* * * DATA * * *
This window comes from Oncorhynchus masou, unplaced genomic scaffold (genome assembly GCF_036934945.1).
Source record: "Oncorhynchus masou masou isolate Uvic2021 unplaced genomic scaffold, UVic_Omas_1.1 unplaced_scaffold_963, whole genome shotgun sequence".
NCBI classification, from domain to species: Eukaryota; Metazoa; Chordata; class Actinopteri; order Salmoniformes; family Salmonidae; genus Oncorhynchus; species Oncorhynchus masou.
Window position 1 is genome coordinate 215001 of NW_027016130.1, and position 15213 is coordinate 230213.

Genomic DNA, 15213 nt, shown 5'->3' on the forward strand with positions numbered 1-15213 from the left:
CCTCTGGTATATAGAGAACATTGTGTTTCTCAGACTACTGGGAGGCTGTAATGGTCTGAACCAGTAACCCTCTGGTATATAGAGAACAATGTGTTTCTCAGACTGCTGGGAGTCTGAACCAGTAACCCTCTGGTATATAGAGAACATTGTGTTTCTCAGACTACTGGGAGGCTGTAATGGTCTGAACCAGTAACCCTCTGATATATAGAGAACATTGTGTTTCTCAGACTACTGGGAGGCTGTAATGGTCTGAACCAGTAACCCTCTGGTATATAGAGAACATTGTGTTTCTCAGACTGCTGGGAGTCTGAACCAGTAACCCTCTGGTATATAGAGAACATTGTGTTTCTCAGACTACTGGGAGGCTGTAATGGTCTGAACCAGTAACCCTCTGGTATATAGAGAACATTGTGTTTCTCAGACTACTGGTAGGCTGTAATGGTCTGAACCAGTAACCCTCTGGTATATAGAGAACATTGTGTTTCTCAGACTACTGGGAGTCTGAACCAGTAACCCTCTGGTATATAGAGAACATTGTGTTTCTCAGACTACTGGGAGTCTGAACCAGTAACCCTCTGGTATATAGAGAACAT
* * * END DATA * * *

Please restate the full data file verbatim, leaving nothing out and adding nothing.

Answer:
This window comes from Oncorhynchus masou, unplaced genomic scaffold (genome assembly GCF_036934945.1).
Source record: "Oncorhynchus masou masou isolate Uvic2021 unplaced genomic scaffold, UVic_Omas_1.1 unplaced_scaffold_963, whole genome shotgun sequence".
NCBI classification, from domain to species: Eukaryota; Metazoa; Chordata; class Actinopteri; order Salmoniformes; family Salmonidae; genus Oncorhynchus; species Oncorhynchus masou.
Window position 1 is genome coordinate 215001 of NW_027016130.1, and position 15213 is coordinate 230213.

Genomic DNA, 15213 nt, shown 5'->3' on the forward strand with positions numbered 1-15213 from the left:
CCTCTGGTATATAGAGAACATTGTGTTTCTCAGACTACTGGGAGGCTGTAATGGTCTGAACCAGTAACCCTCTGGTATATAGAGAACAATGTGTTTCTCAGACTGCTGGGAGTCTGAACCAGTAACCCTCTGGTATATAGAGAACATTGTGTTTCTCAGACTACTGGGAGGCTGTAATGGTCTGAACCAGTAACCCTCTGATATATAGAGAACATTGTGTTTCTCAGACTACTGGGAGGCTGTAATGGTCTGAACCAGTAACCCTCTGGTATATAGAGAACATTGTGTTTCTCAGACTGCTGGGAGTCTGAACCAGTAACCCTCTGGTATATAGAGAACATTGTGTTTCTCAGACTACTGGGAGGCTGTAATGGTCTGAACCAGTAACCCTCTGGTATATAGAGAACATTGTGTTTCTCAGACTACTGGTAGGCTGTAATGGTCTGAACCAGTAACCCTCTGGTATATAGAGAACATTGTGTTTCTCAGACTACTGGGAGTCTGAACCAGTAACCCTCTGGTATATAGAGAACATTGTGTTTCTCAGACTACTGGGAGTCTGAACCAGTAACCCTCTGGTATATAGAGAACAT